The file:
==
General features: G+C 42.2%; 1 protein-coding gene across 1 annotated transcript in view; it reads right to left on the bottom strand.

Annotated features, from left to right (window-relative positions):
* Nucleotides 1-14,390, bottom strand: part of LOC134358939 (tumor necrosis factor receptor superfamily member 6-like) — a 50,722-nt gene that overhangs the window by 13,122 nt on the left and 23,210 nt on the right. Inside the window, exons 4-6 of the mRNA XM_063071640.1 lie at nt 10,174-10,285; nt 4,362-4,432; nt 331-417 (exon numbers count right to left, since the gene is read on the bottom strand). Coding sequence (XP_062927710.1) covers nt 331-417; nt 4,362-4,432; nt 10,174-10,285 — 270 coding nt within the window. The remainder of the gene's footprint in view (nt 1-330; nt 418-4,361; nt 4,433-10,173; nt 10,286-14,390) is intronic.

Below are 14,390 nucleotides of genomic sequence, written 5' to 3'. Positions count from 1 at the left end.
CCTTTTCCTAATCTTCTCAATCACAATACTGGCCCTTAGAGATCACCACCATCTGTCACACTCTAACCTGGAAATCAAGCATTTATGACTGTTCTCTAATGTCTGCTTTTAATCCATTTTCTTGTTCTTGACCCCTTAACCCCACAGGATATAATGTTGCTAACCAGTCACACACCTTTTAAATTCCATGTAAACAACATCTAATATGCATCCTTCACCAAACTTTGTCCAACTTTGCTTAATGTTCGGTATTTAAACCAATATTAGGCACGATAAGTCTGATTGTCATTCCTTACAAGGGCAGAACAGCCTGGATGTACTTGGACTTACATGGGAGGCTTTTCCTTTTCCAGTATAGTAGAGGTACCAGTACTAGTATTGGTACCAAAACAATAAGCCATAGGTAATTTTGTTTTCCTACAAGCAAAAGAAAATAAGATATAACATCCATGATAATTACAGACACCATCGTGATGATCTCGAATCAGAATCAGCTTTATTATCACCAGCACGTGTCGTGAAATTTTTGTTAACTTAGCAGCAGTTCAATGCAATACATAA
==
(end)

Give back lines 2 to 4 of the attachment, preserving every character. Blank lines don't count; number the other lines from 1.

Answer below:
Annotated features, from left to right (window-relative positions):
* Nucleotides 1-14,390, bottom strand: part of LOC134358939 (tumor necrosis factor receptor superfamily member 6-like) — a 50,722-nt gene that overhangs the window by 13,122 nt on the left and 23,210 nt on the right. Inside the window, exons 4-6 of the mRNA XM_063071640.1 lie at nt 10,174-10,285; nt 4,362-4,432; nt 331-417 (exon numbers count right to left, since the gene is read on the bottom strand). Coding sequence (XP_062927710.1) covers nt 331-417; nt 4,362-4,432; nt 10,174-10,285 — 270 coding nt within the window. The remainder of the gene's footprint in view (nt 1-330; nt 418-4,361; nt 4,433-10,173; nt 10,286-14,390) is intronic.

Below are 14,390 nucleotides of genomic sequence, written 5' to 3'. Positions count from 1 at the left end.